The results of the 2012 American Community Survey (ACS), released by the U.S. Census Bureau, show the lingering effects of the Great Recession, and further evidence of a recovery that has been both too slow and too tentative. Both median household income levels and overall poverty rates were virtually unchanged in 2012.
Between 2011 and 2012, only a handful of states saw changes in inflation-adjusted median household income, consistent with a national median household income unchanged from 2011 (the increase of 0.1% nationally is not statistically significant). Our EPI colleagues explain clearly why we see this holding pattern in effect: “Given the tight relationship between the health of the labor market and incomes for most households, it is unsurprising that incomes for most households grew only slightly if at all in 2012 after deteriorating between 2007 and 2011.” Until we see significantly more robust job growth than that which has left us with a “jobs deficit” of over 8 million, improved income and poverty data (and improved well-being and economic security for American families in every state) will remain elusive.
Changes to median household income between 2011 and 2012 were statistically significant in only six states. In four of those states—Hawaii (4.8%), Illinois (1.4%), Massachusetts (1.6%), and Oregon (3.3%)—median household incomes grew modestly. In the other two—Mississippi (-1.6%) and Virginia (-2.2%)—incomes dropped slightly. In the remaining forty-four states (and the District of Columbia), median household incomes showed no significant change.1
The survey’s poverty results also reflect an economy that has been stuck in neutral. The percentage of people in poverty rose significantly in just three states—Mississippi (+1.6 percent), New Hampshire (+1.2 percent), and California (+0.4 percent)—and declined significantly in just two states—Minnesota (-0.5%) and Texas (-0.5%). All other states saw no significant change from their 2011 poverty rates.
A more troubling comparison (evident in Figure A) is to poverty rates in 2007, prior to the recession. Only North Dakota had a lower poverty rate in 2012 than 2007. In every other state, poverty rates are higher, led by Nevada (with a poverty rate 5.7 percentage points higher), Florida (5.0 percentage points higher), and Georgia (4.9 percentage points higher). Nationally, the Census Bureau’s American Community Survey pegs the overall poverty rate at 15.9 percent, unchanged from 2011 (compared to the Census Bureau’s Current Population Survey estimate of 15.0 percent, also unchanged from 2011). Poverty rates soared during the recession and early phase of the recovery. Until the economy gets more firmly back on track, these elevated poverty rates will continue to take a toll on families in every state.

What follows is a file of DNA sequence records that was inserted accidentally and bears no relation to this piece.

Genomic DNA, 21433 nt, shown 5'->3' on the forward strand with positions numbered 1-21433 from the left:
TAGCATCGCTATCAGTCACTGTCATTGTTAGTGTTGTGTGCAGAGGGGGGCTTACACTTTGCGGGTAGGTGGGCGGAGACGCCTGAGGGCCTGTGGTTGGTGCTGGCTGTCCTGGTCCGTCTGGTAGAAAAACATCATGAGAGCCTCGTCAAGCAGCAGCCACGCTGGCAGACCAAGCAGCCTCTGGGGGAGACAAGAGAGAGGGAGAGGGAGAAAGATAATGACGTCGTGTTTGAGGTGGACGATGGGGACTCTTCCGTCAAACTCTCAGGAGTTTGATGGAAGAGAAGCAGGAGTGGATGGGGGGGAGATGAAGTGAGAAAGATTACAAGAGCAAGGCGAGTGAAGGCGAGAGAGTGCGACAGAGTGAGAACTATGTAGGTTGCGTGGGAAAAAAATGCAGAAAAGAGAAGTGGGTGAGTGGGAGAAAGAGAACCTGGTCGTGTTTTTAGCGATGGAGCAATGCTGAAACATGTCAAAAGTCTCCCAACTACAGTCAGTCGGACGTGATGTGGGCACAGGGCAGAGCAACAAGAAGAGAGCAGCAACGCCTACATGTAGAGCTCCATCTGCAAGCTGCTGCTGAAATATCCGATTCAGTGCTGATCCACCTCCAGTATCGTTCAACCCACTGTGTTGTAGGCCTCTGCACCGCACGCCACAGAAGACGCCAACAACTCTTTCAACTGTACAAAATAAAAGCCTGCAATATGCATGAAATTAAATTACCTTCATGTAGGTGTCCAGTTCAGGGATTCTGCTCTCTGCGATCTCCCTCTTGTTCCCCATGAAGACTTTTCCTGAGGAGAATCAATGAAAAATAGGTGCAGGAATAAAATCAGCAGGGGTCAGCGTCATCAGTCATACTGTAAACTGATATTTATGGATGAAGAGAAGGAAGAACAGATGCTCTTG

As EPI’s Director of Health Policy noted earlier, there are wide variations in the extent to which people have health insurance coverage. Notably, today’s data show that in thirty-three states, the percentage of the civilian population under age 65 without health insurance declined significantly between 2010 and 2012, reversing the trend between 2008 and 2010. Only Arizona saw a significant increase in uninsured during this time (in the remaining states, rates of uninsured remained the same). The continued erosion of private health insurance has been offset, and then some, but the expansion of public health insurance coverage.
Policy makers contemplating draconian cuts to programs such as SNAP that play a critical role in helping struggling families make ends meet undermine efforts to get back on track after the Great Recession. Instead, they should be pursuing policies—such as significantly raising the minimum wage—that help put American families, and the economy, back in the fast-lane to shared prosperity.
The full ACS results can be found here.
1. National-level income and poverty statistics are officially derived from the Annual Social and Economic Supplement (formerly known as the March supplement) of the Current Population Survey (CPS). The ACS and the CPS have significantly different sample sizes and methodologies. The CPS is designed primarily for national-level estimates, whereas the ACS is more appropriate for state-level and sub-state-level analyses. The CPS (released Tuesday September 19, and studied at length by EPI economists Elise Gould, Larry Mishel, and Heidi Shierholz, national median household income decreased by 1.5 percent.